THE MONDAY INTERVIEW: The coming out of a Cowboy

Ian Roberts is a rugby league forward renowned for his ferocity and discipline who is over here leading North Queensland in Super League's World Club Championship. He also happens to be gay and is happy now that his sexuality is no longer a secret. He talked to Dave Hadfield
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The Independent Online
As a rugby league player, Ian Roberts is notable for a number of things. He may be just about the toughest, most resilient, most icily disciplined forward of his generation, and he is the only one to be openly gay.

Roberts, as captain of the North Queensland Cowboys, is back in Britain, where he was born 32 years ago. He "came out" with the publication of his biography, Finding Out, in Australia late last year.

His book will be published here this autumn. The story he has to tell paints an extraordinary picture of a man balancing two apparently contradictory sides of his life.

Roberts has played 13 years of rugby league at the highest level, for South Sydney, Wigan, Manly, New South Wales and Australia, before his present club.

Although regarded as one of the game's fairest players, he is also one of its hardest, having overcome a horrendous series of injuries - and a tendency to bleed like a battered heavyweight - to remain one of its most-feared tacklers. Julian Clary he is not.

"I've never been happier with my football than I am at the Cowboys. That's because there's no more speculation about my private life, because it's all out in the open," he says. "I got sick of all the rumour and conjecture all the time. Every time I walked into a room, you could see people thinking, `Is he this? Is he that?'

"There was plenty of verbal abuse, on and off the field, but I accept that as inevitable. I'd get that if I was black, if I was overweight, if I was cross-eyed. There's less of it now, because what are they saying that you don't know? If anyone has a go at me about it now, I can say, `Great, very original.'

"I cop more of it in England, because it probably has more of a novelty value here. But it doesn't worry me any more, that's how much at peace I am; it doesn't bother me what anyone thinks of me. That's their problem, not mine. What you see is what you get, that's my attitude now, although it's taken me a lot of hard knocks to get to it."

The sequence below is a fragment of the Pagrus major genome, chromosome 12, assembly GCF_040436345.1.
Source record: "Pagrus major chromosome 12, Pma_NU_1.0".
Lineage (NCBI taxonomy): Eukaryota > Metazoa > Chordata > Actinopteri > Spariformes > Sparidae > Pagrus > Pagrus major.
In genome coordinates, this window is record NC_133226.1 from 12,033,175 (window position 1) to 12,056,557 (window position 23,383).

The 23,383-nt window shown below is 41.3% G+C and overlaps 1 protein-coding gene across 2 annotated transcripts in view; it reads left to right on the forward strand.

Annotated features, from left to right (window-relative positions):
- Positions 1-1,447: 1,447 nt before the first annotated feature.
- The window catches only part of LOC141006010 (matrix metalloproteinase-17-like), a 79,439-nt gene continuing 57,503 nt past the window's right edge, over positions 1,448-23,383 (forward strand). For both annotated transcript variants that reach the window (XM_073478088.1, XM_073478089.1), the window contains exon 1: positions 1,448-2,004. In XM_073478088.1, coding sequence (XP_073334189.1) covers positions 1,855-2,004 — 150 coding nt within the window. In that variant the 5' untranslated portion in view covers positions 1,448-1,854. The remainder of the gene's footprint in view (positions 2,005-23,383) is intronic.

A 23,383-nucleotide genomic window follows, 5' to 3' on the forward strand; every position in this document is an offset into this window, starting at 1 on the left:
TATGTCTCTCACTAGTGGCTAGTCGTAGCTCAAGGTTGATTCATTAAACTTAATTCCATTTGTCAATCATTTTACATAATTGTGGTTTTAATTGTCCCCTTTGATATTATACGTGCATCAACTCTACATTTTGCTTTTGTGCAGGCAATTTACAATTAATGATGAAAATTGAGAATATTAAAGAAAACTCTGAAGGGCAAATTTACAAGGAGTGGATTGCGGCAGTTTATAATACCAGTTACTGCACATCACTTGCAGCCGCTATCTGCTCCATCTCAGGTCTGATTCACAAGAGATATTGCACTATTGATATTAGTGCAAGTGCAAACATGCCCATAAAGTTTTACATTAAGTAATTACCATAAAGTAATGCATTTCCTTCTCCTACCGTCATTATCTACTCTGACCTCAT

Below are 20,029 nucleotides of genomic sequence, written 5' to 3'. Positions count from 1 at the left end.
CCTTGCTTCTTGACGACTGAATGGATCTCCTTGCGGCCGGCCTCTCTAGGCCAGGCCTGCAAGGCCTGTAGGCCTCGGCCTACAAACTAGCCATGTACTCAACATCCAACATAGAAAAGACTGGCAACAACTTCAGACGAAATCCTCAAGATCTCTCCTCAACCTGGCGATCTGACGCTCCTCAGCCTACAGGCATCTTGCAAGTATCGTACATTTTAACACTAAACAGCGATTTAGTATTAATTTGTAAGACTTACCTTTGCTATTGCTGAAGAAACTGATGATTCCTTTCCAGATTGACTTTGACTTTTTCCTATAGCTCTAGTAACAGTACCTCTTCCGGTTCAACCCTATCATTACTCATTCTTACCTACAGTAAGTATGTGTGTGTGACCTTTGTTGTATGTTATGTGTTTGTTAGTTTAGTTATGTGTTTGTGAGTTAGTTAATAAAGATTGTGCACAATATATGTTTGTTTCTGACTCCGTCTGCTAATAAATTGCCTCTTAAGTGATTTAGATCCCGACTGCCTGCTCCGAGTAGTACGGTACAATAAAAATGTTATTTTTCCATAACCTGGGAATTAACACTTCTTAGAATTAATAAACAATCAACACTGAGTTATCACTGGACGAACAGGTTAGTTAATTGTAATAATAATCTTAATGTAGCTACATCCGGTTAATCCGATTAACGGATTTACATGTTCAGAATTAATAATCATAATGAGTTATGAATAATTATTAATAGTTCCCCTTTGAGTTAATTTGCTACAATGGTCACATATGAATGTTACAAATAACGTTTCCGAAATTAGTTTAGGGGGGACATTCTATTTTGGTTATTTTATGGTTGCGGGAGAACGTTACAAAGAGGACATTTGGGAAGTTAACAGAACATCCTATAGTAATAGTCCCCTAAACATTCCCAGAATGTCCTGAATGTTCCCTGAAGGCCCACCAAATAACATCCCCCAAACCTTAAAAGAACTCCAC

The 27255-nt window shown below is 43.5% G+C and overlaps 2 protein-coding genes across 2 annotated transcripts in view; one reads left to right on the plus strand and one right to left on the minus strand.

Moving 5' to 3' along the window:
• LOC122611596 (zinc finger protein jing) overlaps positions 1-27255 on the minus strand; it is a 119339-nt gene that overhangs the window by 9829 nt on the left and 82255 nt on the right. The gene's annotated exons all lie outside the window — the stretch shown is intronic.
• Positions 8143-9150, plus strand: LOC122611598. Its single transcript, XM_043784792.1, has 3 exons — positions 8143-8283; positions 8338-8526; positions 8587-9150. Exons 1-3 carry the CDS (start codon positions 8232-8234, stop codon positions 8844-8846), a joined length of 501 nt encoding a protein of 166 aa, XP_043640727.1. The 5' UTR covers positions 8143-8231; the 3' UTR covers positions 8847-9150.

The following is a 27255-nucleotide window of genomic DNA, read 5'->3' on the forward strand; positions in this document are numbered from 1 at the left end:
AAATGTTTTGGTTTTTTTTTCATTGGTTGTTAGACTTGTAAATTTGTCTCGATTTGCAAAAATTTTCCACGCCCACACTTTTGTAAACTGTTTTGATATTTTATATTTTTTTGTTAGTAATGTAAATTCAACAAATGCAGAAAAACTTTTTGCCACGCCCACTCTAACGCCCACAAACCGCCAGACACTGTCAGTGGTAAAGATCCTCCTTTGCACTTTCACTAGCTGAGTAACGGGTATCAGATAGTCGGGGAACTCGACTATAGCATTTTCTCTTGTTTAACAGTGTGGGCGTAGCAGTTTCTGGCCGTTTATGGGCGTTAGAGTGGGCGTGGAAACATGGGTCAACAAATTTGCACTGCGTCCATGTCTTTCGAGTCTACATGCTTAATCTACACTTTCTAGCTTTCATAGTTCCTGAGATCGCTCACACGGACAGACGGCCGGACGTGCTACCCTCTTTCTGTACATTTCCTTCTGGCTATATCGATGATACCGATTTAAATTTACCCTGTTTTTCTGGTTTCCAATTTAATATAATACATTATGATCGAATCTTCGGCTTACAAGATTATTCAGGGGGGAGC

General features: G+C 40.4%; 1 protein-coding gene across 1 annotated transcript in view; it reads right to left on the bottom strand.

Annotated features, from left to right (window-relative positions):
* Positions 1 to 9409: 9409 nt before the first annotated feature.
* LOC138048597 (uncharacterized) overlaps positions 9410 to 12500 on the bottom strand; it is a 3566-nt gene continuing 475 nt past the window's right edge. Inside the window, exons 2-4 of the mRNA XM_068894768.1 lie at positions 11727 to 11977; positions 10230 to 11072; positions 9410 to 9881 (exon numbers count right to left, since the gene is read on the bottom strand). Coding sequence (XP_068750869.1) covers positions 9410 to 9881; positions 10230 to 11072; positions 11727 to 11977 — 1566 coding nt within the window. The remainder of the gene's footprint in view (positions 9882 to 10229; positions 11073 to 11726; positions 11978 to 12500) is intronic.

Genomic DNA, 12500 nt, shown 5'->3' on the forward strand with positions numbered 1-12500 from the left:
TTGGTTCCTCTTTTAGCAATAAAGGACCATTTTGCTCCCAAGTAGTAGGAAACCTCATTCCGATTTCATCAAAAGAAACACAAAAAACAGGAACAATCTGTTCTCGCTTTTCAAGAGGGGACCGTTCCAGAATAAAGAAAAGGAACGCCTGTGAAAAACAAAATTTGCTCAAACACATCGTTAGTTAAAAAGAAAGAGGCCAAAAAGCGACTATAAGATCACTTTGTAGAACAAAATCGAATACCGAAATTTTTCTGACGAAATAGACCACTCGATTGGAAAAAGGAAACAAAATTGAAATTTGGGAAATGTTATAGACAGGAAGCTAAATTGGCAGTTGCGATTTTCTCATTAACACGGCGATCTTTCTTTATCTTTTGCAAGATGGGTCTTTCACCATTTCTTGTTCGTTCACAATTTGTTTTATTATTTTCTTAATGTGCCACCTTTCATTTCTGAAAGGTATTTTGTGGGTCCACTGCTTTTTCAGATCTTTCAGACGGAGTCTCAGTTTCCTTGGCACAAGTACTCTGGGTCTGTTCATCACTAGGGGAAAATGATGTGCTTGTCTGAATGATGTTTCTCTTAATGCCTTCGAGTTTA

Roberts accepts now that his involvement in the gay scene in Sydney - a city which, in an astonishing change of attitude over the past 15 years or so, has taken to regarding itself as the gay capital of the world - was "the worst kept secret in town".

"With hindsight, I wish I had come out 10 years ago."

That would have been considerably more difficult. What is possible for a player of proven quality and irrefutable courage would seem a terrible risk to a young player making his name or, say, a slightly flakey winger with a dodgy defence.

"I suppose it's helped to change perceptions of gay people, but if people had those perceptions in the first place it was because of ignorance, and ignorance, in my book, is no excuse. But it is the reason that so many people have so much trouble coming out, although there's a lot more gay guys out there playing."

Although, as he says, it is not part of the popular perception of a rugby league player, Roberts is not unique in his orientation. Old-timers in Sydney recall an international winger of the 1920s whose homosexuality was as well-kept a secret as Roberts', while there was a flurry of interest in the Sunday tabloids a few years ago over a former Great Britain wingman who had apparently taken to wearing women's clothes. However, none of the current generation of players in Australia have followed Roberts' lead in coming clean about their lives.

"I don't think anyone else has been as lucky as me," is the way he explains it. That luck centres around his partner, of whom he says: "I wouldn't change a single thing in my life, because if I did I wouldn't be where I am and with who I'm with, and I wouldn't want to risk losing any of that."